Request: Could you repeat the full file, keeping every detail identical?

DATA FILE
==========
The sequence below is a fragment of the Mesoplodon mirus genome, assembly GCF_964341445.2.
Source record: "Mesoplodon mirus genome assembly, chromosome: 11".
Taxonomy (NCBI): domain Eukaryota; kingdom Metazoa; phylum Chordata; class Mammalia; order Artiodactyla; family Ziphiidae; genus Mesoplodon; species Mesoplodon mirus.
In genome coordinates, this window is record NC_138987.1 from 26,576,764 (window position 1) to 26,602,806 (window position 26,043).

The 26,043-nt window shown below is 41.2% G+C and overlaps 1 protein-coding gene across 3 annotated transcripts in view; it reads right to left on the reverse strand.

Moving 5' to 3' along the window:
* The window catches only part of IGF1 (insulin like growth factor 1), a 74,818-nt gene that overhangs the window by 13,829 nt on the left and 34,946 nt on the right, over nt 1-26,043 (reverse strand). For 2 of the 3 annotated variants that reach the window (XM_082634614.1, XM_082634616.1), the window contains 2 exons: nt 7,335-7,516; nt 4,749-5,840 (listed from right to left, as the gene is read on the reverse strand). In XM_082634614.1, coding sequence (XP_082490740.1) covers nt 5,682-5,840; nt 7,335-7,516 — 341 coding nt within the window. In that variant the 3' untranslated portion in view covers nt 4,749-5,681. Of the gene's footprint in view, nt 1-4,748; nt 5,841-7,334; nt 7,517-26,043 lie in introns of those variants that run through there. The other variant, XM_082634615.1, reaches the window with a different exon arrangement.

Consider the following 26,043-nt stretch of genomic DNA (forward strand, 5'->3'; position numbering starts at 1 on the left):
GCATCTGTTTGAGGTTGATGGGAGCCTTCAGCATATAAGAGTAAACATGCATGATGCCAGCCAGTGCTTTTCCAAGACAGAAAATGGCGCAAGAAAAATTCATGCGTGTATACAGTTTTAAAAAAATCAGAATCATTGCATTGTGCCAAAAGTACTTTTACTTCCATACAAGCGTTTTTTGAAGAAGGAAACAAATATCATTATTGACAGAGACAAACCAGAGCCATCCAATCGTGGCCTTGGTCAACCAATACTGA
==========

The sequence below is a fragment of the Mesoplodon mirus genome, assembly GCF_964341445.2.
Source record: "Mesoplodon mirus genome assembly, chromosome: 11".
Taxonomy (NCBI): domain Eukaryota; kingdom Metazoa; phylum Chordata; class Mammalia; order Artiodactyla; family Ziphiidae; genus Mesoplodon; species Mesoplodon mirus.
In genome coordinates, this window is record NC_138987.1 from 26,576,764 (window position 1) to 26,602,806 (window position 26,043).

The 26,043-nt window shown below is 41.2% G+C and overlaps 1 protein-coding gene across 3 annotated transcripts in view; it reads right to left on the reverse strand.

Moving 5' to 3' along the window:
* The window catches only part of IGF1 (insulin like growth factor 1), a 74,818-nt gene that overhangs the window by 13,829 nt on the left and 34,946 nt on the right, over nt 1-26,043 (reverse strand). For 2 of the 3 annotated variants that reach the window (XM_082634614.1, XM_082634616.1), the window contains 2 exons: nt 7,335-7,516; nt 4,749-5,840 (listed from right to left, as the gene is read on the reverse strand). In XM_082634614.1, coding sequence (XP_082490740.1) covers nt 5,682-5,840; nt 7,335-7,516 — 341 coding nt within the window. In that variant the 3' untranslated portion in view covers nt 4,749-5,681. Of the gene's footprint in view, nt 1-4,748; nt 5,841-7,334; nt 7,517-26,043 lie in introns of those variants that run through there. The other variant, XM_082634615.1, reaches the window with a different exon arrangement.

Consider the following 26,043-nt stretch of genomic DNA (forward strand, 5'->3'; position numbering starts at 1 on the left):
GCATCTGTTTGAGGTTGATGGGAGCCTTCAGCATATAAGAGTAAACATGCATGATGCCAGCCAGTGCTTTTCCAAGACAGAAAATGGCGCAAGAAAAATTCATGCGTGTATACAGTTTTAAAAAAATCAGAATCATTGCATTGTGCCAAAAGTACTTTTACTTCCATACAAGCGTTTTTTGAAGAAGGAAACAAATATCATTATTGACAGAGACAAACCAGAGCCATCCAATCGTGGCCTTGGTCAACCAATACTGA